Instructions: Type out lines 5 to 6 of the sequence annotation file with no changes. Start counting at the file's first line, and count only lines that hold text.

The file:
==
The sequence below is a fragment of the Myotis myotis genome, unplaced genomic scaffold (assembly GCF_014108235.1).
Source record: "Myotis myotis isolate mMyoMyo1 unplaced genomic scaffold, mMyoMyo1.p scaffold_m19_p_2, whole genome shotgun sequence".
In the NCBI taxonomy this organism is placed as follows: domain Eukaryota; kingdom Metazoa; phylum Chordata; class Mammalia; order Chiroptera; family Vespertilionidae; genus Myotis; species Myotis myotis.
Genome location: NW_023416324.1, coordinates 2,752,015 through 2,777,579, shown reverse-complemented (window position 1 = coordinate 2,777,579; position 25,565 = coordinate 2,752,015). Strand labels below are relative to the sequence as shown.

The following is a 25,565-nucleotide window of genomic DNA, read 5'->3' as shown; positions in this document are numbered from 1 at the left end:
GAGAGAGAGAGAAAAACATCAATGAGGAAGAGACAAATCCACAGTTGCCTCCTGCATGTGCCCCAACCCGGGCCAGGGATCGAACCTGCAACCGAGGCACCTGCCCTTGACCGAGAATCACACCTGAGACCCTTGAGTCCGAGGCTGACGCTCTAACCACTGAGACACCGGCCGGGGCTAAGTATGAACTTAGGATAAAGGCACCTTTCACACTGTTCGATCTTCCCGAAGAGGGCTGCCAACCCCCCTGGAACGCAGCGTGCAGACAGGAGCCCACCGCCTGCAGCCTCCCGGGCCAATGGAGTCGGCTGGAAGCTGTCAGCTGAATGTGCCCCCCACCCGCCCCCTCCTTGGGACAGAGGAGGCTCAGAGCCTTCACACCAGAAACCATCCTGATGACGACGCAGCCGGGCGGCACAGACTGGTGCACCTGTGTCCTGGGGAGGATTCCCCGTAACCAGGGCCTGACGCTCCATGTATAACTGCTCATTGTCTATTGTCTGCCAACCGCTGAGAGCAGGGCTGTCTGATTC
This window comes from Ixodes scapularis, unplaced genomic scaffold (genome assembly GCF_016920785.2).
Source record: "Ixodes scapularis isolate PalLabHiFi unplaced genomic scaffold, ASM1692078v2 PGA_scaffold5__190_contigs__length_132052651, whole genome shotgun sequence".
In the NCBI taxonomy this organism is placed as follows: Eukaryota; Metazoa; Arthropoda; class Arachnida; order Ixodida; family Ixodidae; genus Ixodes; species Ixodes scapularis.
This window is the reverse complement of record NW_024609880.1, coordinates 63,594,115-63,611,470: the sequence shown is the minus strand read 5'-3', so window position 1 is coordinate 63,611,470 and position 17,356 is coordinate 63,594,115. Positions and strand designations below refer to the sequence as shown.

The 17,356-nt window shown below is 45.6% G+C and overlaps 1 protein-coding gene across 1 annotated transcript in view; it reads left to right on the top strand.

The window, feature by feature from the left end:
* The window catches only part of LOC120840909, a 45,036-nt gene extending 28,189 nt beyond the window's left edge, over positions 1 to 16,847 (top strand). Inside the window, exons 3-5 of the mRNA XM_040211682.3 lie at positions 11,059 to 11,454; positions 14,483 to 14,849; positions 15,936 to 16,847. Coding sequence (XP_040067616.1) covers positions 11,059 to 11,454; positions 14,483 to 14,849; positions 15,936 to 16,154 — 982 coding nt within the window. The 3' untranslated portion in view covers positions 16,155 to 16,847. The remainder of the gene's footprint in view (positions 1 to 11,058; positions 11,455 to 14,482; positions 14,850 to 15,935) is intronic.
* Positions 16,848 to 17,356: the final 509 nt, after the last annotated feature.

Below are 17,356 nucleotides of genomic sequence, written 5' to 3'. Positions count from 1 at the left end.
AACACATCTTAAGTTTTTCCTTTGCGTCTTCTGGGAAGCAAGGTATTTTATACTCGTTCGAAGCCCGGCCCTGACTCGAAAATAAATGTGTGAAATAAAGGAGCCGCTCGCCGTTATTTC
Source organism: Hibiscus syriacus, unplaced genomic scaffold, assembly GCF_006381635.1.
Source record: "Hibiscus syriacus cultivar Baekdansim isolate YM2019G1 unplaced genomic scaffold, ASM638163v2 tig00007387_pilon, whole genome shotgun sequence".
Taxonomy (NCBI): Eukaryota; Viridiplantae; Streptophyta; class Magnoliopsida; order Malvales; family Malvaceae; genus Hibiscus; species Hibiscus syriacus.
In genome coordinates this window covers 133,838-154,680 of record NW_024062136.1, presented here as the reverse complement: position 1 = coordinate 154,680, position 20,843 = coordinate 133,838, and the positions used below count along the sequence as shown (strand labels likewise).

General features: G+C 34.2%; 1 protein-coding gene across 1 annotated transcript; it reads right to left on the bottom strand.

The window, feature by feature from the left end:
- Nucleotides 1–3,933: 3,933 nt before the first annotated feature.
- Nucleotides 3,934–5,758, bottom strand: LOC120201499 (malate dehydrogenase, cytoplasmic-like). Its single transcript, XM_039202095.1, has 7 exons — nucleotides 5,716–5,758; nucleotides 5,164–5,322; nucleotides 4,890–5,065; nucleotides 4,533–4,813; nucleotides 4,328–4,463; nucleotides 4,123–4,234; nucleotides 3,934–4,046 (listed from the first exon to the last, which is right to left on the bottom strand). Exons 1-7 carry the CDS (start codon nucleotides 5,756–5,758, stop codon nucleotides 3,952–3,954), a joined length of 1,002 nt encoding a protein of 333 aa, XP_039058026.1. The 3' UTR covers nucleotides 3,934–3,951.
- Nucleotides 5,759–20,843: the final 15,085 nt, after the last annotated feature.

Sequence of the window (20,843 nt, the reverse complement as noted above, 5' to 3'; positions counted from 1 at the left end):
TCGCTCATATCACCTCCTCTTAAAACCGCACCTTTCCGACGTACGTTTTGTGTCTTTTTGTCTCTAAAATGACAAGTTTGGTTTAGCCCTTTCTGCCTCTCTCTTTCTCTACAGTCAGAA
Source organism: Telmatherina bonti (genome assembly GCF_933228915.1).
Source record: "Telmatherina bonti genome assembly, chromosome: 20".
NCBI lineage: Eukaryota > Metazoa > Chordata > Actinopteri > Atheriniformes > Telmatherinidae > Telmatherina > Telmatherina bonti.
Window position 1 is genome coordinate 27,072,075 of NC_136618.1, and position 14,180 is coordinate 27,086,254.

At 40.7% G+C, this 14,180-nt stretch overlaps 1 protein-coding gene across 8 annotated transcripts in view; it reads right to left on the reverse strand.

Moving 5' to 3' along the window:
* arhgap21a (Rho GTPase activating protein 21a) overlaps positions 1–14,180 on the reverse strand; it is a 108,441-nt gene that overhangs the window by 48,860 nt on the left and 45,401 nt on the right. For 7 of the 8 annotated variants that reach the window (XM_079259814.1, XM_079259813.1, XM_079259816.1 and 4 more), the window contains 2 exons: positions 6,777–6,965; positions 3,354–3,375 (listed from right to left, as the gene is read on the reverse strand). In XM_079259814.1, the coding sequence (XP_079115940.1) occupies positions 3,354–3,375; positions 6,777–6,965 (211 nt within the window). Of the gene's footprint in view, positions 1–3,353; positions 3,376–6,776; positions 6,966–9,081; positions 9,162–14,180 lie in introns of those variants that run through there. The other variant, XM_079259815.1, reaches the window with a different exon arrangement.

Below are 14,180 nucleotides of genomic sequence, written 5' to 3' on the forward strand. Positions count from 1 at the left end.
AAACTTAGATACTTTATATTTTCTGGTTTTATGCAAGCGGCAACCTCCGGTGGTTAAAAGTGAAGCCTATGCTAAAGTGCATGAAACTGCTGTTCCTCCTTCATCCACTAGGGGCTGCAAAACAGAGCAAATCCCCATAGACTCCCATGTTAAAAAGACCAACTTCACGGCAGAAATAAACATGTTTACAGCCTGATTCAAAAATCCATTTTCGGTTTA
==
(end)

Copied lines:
The following is a 25,565-nucleotide window of genomic DNA, read 5'->3' as shown; positions in this document are numbered from 1 at the left end:
GAGAGAGAGAGAAAAACATCAATGAGGAAGAGACAAATCCACAGTTGCCTCCTGCATGTGCCCCAACCCGGGCCAGGGATCGAACCTGCAACCGAGGCACCTGCCCTTGACCGAGAATCACACCTGAGACCCTTGAGTCCGAGGCTGACGCTCTAACCACTGAGACACCGGCCGGGGCTAAGTATGAACTTAGGATAAAGGCACCTTTCACACTGTTCGATCTTCCCGAAGAGGGCTGCCAACCCCCCTGGAACGCAGCGTGCAGACAGGAGCCCACCGCCTGCAGCCTCCCGGGCCAATGGAGTCGGCTGGAAGCTGTCAGCTGAATGTGCCCCCCACCCGCCCCCTCCTTGGGACAGAGGAGGCTCAGAGCCTTCACACCAGAAACCATCCTGATGACGACGCAGCCGGGCGGCACAGACTGGTGCACCTGTGTCCTGGGGAGGATTCCCCGTAACCAGGGCCTGACGCTCCATGTATAACTGCTCATTGTCTATTGTCTGCCAACCGCTGAGAGCAGGGCTGTCTGATTC